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The Millennial Generation Has Negative Savings

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  • Tue, Nov 18, 2014 - 03:40am


    Adam Taggart

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    The Millennial Generation Has Negative Savings

As I went into in detail in my earlier article, Americans Can't Afford The Future, the millennial age group (adults under 35) is in serious risk of becoming a 'lost generation'. 

Due to a sluggish economy in which fewer job openings are available to them due to older workers who won't (read: can't) retire — as well as outsourcing, downsizing, and automation — millennials aren't developing the expertise, or even the opportunity, necessary to capital formation.

So, it's little surprise to learn that the millennial generation has a negative savings rate:

Millennials aren't saving a dime (CNN Money)

Cash-strapped millennials are slipping into the red.

People younger than 35 are not saving money, according to a study by Moody's Analytics. In fact, their savings rate has dipped to negative 2%, meaning that they're spending more than they have. They're the only age group that has a negative savings rate.

In contrast, workers between the ages of 35 and 44 have a positive savings rate of about 3%.

Millennials are struggling in spite of an improving job market, with an unemployment rate that dipped to 5.8% in October as the U.S. economy added 214,000 jobs.

But wages have remained stagnant, barely budging since the 1990s. So even with a low unemployment rate, millennials are having a tough time making ends meet. Many have taken on hefty student debt to attain the skills they need to be competitive in the work force.

Things were a lot worse just a few years ago. Millennials had a negative savings rate from 2004 to 2009, bottoming out in 2007 with a deficit of about 15%, according to Moody's.

They recovered in 2009 and managed to stay above water until 2012, when they slipped back into the red.

Related: First-time homebuyers abandoning the housing market

Many college-educated millennials are able to find professional jobs, but they have limited upward mobility according to Babson College finance professor Dr. John Edmunds.

"The millennials are waiting for those above them to either retire or die," he said. "But the baby boomers are not going to give it up that easily."

We are handicapping our future by squandering its development opportunities, while simultaneously burying it under crushing loans and excessively high costs of living. When the time comes — as indeed it will — to pass on the torch of productivity, it should come as no surprise when there's no hand present or capable of receiving it. And the fault will be ours, not theirs.

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  • Tue, Nov 18, 2014 - 05:42pm



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    I don’t know if this stat is

I don't know if this stat is accurate or not, but I read somewhere that ~90% of the oil ever used has been used since the time JFK was assassinated. Baby boomers thus were born into a time when a wide variety of historically useless skills became marketable in an increasingly complex society.  As we enter the next stage of human history the millennial will be handed the reigns of a society that no longer operates the way we were taught it's supposed to.  Skills that we have trained for (computer programing, econ, internet advertising, aviation, construction, chemistry etc) will still be needed, but the opportunities and the rewards will both have entered the territory of diminishing returns.  Maybe they already have and that's why the boomers are still working past retirement age, trying to scoop the last few spoonfuls of soup out of a bowl with a hole in the bottom.  The transference of opportunity in such a complex society doesn't flow from parent to child, but from retiring parent, to open job market, to whoever is most qualified and least expensive.  The sacrifice needed to make room for millennials in a shrinking market doesn't guarantee a job for ones kids, but if you keep working maybe you can help them make the bills.  A market is designed to remove human ethical barriers to economic expansion by making all transactions and career decisions as impersonal as possible, so we can't even blame it on the boomers, they're stuck in the same system.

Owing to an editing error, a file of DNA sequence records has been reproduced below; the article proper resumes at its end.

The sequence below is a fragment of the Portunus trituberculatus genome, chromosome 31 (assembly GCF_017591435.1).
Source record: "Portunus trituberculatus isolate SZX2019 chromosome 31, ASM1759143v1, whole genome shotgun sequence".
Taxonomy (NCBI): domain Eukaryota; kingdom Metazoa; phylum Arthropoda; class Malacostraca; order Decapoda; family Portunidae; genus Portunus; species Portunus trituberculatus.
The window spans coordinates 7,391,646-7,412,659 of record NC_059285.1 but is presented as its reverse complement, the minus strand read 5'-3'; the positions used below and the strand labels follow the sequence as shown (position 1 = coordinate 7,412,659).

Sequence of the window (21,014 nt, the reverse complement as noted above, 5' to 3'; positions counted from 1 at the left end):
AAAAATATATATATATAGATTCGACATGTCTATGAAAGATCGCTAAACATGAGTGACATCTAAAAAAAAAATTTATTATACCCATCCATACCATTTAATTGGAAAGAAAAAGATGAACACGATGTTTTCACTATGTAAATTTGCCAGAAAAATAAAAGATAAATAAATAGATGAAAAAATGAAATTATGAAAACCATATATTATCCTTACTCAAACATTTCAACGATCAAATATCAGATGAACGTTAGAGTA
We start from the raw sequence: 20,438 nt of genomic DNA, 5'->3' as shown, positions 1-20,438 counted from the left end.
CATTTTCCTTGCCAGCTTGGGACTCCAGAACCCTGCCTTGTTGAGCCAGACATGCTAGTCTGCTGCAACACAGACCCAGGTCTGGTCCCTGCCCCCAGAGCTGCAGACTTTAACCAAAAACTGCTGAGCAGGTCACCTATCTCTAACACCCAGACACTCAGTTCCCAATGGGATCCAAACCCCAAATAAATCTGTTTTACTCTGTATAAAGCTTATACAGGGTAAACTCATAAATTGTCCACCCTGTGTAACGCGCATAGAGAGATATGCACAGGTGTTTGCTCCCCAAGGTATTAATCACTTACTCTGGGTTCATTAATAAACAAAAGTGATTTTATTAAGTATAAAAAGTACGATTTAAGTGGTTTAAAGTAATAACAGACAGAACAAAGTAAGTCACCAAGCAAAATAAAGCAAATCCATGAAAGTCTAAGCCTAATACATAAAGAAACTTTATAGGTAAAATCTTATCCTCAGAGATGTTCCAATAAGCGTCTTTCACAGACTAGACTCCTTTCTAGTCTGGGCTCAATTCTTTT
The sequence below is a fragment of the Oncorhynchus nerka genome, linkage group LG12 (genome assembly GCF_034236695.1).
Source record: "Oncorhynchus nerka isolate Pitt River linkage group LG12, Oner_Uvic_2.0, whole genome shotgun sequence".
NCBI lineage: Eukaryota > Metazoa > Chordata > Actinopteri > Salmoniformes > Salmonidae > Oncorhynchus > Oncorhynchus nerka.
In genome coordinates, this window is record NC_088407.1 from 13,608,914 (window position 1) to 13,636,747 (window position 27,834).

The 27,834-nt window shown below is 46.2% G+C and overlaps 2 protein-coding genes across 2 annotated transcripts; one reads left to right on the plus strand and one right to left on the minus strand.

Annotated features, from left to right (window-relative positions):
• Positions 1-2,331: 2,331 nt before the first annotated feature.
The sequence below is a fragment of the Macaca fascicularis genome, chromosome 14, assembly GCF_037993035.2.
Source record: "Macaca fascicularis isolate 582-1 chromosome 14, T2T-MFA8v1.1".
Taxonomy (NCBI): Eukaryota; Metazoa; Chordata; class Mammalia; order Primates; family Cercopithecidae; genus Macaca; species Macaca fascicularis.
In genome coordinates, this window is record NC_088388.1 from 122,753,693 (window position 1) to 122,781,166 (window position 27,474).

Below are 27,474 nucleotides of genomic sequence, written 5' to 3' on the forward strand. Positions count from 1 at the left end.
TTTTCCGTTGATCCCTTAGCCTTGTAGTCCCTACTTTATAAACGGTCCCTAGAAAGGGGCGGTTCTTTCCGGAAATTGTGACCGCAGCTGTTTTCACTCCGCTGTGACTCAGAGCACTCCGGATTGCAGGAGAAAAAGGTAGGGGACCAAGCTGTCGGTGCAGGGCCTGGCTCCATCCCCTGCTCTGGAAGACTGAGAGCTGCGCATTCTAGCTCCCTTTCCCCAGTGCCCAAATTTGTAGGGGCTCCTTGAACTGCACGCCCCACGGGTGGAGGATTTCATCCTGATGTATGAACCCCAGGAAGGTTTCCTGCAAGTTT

The best strategy I see for my generation is to do everything we can to avoid the debt trap. Capitalize on the liberalization of information that is available with the internet and educate ourselves.  Learn about what is happening in the world, but more importantly, learn some useful skills.  The best are those that are marketable now as an entrepreneur and add resiliency in an uncertain future.  Anything related to production of staples (food, soap, clothing, shelter, clean water, off grid energy, basic tools etc) is a good bet.  We have to be prepared for a less prosperous future than our parents lived and still be happy people.

  • Wed, Nov 19, 2014 - 12:16pm


    Chris Martenson

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    Great explanation


The transference of opportunity in such a complex society doesn't flow from parent to child, but from retiring parent, to open job market, to whoever is most qualified and least expensive.  [/quote]

I thumb-ed up the whole comment, but I want to draw out the one part I've quoted because I think it's a neat and tidy explanation for how declining net energy plays out at the job level.

As we slip down the energy cliff, we cannot know exactly what each culture will decide to jettison as 'unnecessary' activities.  Some decided to cut down trees and erect giant stones right to the end.  A different culture would have chosen some other activity.

The question to ask is, what are our equivalents of giant stones?  What will *not* disappear as the green area shrinks?